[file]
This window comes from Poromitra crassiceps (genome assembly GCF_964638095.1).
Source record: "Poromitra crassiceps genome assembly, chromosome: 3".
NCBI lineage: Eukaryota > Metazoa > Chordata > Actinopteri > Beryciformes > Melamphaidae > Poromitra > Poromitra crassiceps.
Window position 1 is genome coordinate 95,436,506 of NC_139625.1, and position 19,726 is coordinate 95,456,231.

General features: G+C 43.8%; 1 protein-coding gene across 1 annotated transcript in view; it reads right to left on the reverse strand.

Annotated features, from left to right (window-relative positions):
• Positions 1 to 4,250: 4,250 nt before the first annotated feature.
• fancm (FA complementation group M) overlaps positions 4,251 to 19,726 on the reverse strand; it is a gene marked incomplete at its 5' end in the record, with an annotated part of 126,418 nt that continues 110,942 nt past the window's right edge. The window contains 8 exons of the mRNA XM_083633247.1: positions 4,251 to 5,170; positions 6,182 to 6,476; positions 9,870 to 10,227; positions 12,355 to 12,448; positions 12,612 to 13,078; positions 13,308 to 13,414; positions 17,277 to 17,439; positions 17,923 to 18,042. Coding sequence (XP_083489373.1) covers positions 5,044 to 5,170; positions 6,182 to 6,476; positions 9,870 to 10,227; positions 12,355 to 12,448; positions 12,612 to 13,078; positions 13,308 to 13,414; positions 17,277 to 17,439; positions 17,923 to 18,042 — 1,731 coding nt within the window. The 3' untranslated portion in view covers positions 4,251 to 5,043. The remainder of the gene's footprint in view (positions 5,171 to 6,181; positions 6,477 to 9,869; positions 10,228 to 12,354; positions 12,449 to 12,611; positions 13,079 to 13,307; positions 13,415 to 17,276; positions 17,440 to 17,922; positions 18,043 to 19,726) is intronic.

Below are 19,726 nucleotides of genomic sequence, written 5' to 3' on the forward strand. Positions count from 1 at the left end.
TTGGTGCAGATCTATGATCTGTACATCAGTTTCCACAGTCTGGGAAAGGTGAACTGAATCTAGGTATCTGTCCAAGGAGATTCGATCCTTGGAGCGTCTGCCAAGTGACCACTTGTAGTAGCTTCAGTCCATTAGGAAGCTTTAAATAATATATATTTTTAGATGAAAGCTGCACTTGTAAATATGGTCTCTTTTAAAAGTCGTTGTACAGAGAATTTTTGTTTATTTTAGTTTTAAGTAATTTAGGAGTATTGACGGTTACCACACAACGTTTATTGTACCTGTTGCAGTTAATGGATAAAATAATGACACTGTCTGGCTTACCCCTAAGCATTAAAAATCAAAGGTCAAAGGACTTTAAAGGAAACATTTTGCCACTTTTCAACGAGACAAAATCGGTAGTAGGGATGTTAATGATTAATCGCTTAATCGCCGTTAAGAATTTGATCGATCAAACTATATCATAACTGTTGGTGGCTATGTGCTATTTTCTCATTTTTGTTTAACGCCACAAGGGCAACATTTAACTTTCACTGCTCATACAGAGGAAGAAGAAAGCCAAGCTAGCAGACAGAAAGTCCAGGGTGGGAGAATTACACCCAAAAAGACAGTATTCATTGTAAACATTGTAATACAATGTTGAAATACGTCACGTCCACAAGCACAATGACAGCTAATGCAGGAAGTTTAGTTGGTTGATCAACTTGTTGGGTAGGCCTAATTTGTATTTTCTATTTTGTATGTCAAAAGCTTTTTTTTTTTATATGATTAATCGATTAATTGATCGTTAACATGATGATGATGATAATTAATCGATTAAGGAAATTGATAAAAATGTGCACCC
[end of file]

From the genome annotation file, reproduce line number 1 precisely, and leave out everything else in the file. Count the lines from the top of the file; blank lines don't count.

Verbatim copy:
This window comes from Poromitra crassiceps (genome assembly GCF_964638095.1).